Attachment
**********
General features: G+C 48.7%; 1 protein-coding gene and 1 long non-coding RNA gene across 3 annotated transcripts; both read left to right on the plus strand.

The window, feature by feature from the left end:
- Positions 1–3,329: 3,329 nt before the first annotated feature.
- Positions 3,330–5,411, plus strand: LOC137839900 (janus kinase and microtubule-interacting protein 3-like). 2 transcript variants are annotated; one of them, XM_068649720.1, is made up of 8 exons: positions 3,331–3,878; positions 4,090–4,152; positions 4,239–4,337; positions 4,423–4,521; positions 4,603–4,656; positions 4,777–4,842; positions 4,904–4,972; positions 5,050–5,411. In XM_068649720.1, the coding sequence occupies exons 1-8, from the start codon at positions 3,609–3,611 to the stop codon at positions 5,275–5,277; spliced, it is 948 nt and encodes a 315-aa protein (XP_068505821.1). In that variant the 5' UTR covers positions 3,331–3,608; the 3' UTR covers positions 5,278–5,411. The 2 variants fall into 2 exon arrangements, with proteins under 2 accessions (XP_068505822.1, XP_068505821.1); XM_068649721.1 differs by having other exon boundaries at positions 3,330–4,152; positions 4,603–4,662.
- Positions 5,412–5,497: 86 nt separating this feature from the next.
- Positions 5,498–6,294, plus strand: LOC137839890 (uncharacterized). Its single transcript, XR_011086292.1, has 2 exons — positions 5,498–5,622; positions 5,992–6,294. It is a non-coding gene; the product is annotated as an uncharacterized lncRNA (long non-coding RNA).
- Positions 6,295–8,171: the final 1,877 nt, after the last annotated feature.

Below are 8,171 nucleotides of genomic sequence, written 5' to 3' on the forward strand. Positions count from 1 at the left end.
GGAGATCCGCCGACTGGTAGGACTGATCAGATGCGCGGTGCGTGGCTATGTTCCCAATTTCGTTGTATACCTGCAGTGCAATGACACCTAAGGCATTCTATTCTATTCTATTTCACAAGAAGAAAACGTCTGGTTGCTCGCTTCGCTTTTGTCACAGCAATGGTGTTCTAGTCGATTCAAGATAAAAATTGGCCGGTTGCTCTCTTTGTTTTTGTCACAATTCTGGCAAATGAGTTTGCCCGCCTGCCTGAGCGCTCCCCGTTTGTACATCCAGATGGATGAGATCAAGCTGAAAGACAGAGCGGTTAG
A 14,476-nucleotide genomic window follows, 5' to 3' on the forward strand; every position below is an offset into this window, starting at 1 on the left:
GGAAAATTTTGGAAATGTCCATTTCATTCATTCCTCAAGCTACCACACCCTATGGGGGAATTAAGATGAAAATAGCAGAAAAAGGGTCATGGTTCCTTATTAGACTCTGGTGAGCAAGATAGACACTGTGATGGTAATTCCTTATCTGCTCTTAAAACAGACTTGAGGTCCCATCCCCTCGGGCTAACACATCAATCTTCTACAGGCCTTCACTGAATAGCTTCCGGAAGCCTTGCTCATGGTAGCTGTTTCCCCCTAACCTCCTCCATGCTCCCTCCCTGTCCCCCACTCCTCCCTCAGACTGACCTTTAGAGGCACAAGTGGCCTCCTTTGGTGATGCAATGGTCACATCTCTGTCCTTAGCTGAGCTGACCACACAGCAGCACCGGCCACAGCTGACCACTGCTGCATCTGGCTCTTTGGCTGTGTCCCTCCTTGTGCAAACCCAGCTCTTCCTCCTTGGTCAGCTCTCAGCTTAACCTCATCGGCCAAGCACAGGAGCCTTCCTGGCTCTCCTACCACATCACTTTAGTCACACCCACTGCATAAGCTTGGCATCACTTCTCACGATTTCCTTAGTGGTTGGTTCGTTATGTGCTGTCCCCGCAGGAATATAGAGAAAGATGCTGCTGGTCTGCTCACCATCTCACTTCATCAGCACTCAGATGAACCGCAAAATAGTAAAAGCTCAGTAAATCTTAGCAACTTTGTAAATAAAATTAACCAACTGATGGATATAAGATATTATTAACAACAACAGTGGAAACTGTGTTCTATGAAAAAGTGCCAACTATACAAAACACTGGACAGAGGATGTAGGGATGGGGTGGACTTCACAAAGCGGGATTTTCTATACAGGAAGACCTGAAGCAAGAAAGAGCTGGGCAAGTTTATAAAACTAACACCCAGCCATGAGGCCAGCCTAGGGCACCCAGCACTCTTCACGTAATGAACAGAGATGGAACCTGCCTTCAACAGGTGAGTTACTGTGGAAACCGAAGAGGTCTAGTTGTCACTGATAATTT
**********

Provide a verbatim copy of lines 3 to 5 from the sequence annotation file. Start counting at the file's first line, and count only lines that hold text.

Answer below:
- Positions 1–3,329: 3,329 nt before the first annotated feature.
- Positions 3,330–5,411, plus strand: LOC137839900 (janus kinase and microtubule-interacting protein 3-like). 2 transcript variants are annotated; one of them, XM_068649720.1, is made up of 8 exons: positions 3,331–3,878; positions 4,090–4,152; positions 4,239–4,337; positions 4,423–4,521; positions 4,603–4,656; positions 4,777–4,842; positions 4,904–4,972; positions 5,050–5,411. In XM_068649720.1, the coding sequence occupies exons 1-8, from the start codon at positions 3,609–3,611 to the stop codon at positions 5,275–5,277; spliced, it is 948 nt and encodes a 315-aa protein (XP_068505821.1). In that variant the 5' UTR covers positions 3,331–3,608; the 3' UTR covers positions 5,278–5,411. The 2 variants fall into 2 exon arrangements, with proteins under 2 accessions (XP_068505822.1, XP_068505821.1); XM_068649721.1 differs by having other exon boundaries at positions 3,330–4,152; positions 4,603–4,662.
- Positions 5,412–5,497: 86 nt separating this feature from the next.